The breadth of finance sector involvement in sustainability renders it a key mechanism to incentivise business decarbonisation. In OECD countries alone, $100 trillion of assets are under management in the finance sector, with 80% of asset managers subscribing to Environmental, Social and Governance (ESG) considerations. With London one of the world’s leading sustainable finance hubs, we are in a unique position to encourage sustainability via the finance sector and to promote this expertise globally at COP26.
Retrofitting is one such way finance sector innovation must be encouraged post-pandemic. The Chancellor ought to look at funding retrofitting schemes as a cost-effective fiscal stimulus, especially given the finance sector’s role in energy efficiency. If, for example, the government funded the retrofitting of social housing and public buildings, this would provide employment, incentivise up-skilling schemes, reduce energy bills, and aid the decarbonisation of the energy grid. Vitally, this process would establish the necessary supply chains, proving the viability of energy efficiency investments and facilitating private sector take-up of wider retrofitting schemes.
The Green Finance Institute, for example, has already laid out financial mechanisms by which investors could capitalise on retrofitting, such as green mortgages. Such take-up by the finance sector in retrofitting would propel far greater investment in energy efficiency than would ever be conceivable as a fiscal stimulus package alone. Indeed, energy efficiency retrofits lend themselves to finance solutions, as they yield lower energy costs for consumers and increase property values.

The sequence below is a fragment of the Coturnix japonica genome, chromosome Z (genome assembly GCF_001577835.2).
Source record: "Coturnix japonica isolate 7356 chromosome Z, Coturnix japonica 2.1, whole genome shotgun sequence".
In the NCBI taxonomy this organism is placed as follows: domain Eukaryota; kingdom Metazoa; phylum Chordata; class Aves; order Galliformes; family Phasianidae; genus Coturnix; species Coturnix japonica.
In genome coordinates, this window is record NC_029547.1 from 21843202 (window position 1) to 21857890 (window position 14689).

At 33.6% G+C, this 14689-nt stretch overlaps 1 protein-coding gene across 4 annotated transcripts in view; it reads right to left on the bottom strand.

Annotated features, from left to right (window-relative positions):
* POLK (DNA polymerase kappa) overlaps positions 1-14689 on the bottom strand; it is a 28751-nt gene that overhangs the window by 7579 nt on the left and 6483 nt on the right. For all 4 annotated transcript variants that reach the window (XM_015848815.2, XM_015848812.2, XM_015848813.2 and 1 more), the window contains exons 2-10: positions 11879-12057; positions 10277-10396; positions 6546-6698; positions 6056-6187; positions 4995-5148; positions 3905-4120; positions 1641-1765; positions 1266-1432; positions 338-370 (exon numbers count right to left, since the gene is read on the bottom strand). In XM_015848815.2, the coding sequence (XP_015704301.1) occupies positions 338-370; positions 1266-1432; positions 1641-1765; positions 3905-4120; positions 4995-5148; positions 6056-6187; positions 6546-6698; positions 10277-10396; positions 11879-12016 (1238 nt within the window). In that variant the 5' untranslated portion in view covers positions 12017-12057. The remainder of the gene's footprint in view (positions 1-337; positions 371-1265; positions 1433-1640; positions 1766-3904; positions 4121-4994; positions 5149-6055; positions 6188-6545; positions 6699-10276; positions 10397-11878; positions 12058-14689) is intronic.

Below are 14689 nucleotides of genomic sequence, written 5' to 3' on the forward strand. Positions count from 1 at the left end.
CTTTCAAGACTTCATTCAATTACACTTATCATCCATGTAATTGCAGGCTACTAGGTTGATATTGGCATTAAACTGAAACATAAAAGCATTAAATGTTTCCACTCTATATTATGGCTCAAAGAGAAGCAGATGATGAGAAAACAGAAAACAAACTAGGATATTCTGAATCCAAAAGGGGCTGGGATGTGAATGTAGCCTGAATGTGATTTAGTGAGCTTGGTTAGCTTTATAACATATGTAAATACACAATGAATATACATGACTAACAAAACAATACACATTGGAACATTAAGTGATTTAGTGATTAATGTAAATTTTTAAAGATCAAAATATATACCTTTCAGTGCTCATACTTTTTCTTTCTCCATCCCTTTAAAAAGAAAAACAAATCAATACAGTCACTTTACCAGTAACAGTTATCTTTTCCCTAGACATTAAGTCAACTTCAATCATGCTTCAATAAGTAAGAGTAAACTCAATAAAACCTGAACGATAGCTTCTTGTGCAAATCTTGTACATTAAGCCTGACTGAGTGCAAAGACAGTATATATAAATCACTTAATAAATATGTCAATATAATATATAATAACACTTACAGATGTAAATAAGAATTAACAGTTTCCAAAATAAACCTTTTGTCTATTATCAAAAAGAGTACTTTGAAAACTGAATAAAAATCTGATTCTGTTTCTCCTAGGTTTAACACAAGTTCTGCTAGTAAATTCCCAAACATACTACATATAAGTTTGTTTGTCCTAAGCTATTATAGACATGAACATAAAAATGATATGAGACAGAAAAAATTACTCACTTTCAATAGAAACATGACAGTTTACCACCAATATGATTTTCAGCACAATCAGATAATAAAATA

The resulting warmer homes can also help reduce susceptibility to winter illnesses. This would be of particular benefit to low-income households and pensioners, with an obvious consumption boost for the economy. Wider sectors, from manufacturing to research, would also benefit from the market growth initiated by this minimal fiscal stimulus. Certainly bang for buck.
Government policy should also look to encourage greater transparency of corporate climate-related risk analyses and ESG assessment practises, as would be welcomed by investors and environmentalists alike. The Task-Force on Climate-Related Financial Disclosures already offers a framework for companies to voluntarily adopt and former Bank of England Governor, Mark Carney, has been pushing for this reporting framework to be made mandatory. Such transparency equips financial actors with greater information, translating well-intentioned investments into the most sustainable ventures, and comes at no cost to the taxpayer.
COVID-19 should focus the minds of policymakers even more on the private sector as the catalyst for decarbonisation. The harnessing of a business-led ‘green’ recovery could deliver the economic bounce-back we need while mitigating the real and impending long-term risks of climate change. At the heart of such a recovery will be innovation. We have an opportunity, as host of next year’s G7 and the UN Climate Conference COP26, to lead. For short-term economic recovery and for long-term climate risk mitigation, we must get on track to net zero.